This is the lukewarm state of mediocrity that Jesus spurned when he said, “Because thou art lukewarm, and neither cold nor hot, I will spue thee out of my mouth.” And this is precisely why the economic evolution of mankind according to Marx and Lenin can never lead to the divine conclusion: self-transcendence according to the law of love, the Law of the One, which self-contains the true Trinity—power, wisdom and love—as the triad of every man and woman’s being.
For more information
Lectures by Elizabeth Clare Prophet, “The Philosophy of Antichrist,” October 8, 1978; “The Psychology of Socialism: The Religion of Hatred, the Cult of Death,” October 9, 1978; and “The Psychology of Socialism: The Death Instinct” October 9, 1978. Available on DVD and audio album The Seduction of Socialism and the Responsibility of Freedom and in audio from Ascended Master Library.
Elizabeth Clare Prophet, “The Philosophy of Antichrist,” October 8, 1978.
Mark L. Prophet and Elizabeth Clare Prophet, The Path of Brotherhood, pp. 101–03.
- Rom. 13:8–10.
- Hegel used the word Geist to describe a central principle of his philosophy. The word is the etymological origin of the word ghost, but this term has lost much of its original meaning in English. Analogous words in other languages are the Greek pneuma, Latin spiritus, and Sanskrit prana. One element of the breadth of the original meaning in English is found in the term Holy Ghost. Geist can be translated as “consciousness,” mind or Spirit. Hegel’s use of this term is indicative of his departure from atheistic rationalism.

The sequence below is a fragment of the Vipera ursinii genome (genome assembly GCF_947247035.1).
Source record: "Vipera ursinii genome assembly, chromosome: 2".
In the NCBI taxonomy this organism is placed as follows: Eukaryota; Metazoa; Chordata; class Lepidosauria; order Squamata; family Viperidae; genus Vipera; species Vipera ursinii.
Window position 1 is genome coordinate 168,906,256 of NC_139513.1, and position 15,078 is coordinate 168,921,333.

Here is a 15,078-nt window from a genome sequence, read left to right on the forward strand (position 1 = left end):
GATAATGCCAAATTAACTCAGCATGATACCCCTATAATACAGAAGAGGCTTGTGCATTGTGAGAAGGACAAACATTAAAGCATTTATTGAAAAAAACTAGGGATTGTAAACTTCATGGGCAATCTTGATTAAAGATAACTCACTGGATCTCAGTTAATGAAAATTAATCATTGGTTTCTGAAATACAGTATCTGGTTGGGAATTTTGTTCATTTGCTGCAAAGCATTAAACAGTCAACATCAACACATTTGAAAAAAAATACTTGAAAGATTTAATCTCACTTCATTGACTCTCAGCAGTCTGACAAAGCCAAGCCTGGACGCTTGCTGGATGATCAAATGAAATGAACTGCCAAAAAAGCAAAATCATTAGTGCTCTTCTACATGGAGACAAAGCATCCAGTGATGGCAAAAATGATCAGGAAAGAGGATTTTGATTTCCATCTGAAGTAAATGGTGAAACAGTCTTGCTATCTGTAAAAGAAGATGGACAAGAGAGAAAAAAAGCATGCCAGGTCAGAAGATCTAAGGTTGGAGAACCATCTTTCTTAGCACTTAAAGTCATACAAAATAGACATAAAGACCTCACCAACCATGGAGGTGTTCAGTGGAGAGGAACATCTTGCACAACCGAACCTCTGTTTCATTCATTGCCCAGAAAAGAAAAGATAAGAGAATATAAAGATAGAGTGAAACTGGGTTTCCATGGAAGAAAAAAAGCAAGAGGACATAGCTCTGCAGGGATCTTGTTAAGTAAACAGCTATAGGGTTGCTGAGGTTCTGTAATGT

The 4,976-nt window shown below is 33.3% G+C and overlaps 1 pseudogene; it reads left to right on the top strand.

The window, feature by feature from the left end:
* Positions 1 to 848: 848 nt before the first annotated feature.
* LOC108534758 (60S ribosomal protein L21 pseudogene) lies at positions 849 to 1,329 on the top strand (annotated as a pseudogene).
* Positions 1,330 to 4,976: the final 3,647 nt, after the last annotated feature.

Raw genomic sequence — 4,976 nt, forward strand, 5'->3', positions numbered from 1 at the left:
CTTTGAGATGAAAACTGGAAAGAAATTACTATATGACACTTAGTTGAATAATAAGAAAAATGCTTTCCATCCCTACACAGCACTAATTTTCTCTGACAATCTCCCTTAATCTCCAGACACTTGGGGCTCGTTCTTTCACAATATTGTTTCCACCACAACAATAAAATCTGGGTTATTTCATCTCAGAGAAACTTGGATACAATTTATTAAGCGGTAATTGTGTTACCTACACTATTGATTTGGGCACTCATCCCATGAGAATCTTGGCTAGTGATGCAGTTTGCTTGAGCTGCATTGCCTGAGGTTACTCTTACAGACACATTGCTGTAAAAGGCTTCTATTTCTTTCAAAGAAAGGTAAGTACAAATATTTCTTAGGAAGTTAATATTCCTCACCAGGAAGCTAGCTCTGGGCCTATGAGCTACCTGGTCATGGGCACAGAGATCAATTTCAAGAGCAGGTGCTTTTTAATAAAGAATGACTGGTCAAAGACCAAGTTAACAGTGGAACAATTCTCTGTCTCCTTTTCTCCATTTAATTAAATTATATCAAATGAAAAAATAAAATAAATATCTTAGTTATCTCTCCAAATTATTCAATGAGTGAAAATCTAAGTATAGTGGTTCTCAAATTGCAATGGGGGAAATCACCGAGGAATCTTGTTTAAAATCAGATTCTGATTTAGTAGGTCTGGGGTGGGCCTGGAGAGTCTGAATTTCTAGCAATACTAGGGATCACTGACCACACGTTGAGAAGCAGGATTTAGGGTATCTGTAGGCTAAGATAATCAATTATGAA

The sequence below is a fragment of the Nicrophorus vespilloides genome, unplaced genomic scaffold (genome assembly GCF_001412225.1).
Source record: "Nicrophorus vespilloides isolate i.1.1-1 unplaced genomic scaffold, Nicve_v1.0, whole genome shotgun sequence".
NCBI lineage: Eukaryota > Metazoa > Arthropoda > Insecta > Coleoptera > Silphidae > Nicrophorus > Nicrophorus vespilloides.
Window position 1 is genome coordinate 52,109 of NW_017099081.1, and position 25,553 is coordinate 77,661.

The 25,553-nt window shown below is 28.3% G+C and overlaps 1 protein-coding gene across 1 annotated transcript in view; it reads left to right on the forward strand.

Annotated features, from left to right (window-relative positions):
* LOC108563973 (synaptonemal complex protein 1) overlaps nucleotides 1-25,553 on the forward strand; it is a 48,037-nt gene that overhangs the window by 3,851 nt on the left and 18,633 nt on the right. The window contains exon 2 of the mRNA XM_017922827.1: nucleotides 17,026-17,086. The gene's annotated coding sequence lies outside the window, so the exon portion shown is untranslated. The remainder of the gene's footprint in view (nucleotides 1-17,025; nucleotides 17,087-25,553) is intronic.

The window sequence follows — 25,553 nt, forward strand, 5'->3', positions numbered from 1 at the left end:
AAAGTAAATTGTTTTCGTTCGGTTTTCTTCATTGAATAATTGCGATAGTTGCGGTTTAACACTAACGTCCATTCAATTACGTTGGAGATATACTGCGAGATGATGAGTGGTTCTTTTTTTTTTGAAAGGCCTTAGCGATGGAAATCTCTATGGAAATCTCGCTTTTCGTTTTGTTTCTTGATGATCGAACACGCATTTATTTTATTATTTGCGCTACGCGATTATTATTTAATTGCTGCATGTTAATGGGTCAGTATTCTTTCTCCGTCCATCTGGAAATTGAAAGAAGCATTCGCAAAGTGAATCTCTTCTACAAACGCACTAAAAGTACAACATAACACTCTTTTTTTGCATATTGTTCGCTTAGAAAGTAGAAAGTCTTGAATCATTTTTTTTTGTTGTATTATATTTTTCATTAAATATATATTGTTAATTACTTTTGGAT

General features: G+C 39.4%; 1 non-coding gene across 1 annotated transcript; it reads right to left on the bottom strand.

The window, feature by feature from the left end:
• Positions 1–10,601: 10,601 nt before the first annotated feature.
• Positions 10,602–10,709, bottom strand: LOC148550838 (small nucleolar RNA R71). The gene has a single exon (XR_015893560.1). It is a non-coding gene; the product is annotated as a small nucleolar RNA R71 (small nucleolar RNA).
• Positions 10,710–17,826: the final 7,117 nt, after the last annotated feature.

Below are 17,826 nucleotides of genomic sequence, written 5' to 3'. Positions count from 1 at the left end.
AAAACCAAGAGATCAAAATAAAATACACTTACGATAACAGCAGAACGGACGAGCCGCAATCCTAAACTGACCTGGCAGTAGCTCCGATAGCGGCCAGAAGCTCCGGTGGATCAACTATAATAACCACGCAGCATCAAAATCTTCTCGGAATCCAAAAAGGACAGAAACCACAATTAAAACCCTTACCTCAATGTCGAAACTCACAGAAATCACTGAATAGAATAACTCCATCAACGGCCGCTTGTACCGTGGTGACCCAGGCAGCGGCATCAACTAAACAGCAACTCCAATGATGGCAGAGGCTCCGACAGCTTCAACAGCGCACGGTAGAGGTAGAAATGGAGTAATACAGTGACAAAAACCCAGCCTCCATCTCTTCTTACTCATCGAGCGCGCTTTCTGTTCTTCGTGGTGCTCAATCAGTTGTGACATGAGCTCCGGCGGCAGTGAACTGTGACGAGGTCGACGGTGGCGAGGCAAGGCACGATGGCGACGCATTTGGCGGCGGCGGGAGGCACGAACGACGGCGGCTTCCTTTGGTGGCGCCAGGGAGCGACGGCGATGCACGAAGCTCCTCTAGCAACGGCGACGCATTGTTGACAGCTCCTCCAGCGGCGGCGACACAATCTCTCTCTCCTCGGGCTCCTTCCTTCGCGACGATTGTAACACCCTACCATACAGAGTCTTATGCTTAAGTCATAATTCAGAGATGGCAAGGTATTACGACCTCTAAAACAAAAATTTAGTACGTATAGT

- Homo faber: Latin for “man the maker.” The use of this term dates back to Roman times. It is often placed in juxtaposition to the term homo adorans, “worshiping man.” In Judeo-Christian philosophy, the ultimate purpose of man is to worship God; in Marxism, man’s purpose is defined by what he produces. The term is somewhat parallel to the concept of the “primitive worker” (Homo sapiens) genetically engineered by the Nephilim to work for the “gods.”
- August Thalheimer, Introduction to Dialectical Materialism, part 7, “Hegel and Feuerbach.” www.marxists.org/archive/thalheimer/works/dimat/07.htm.
- “The history of all hitherto existing society is the history of class struggles,” The Manifesto of the Communist Party (1848), sect. 1, para. 1.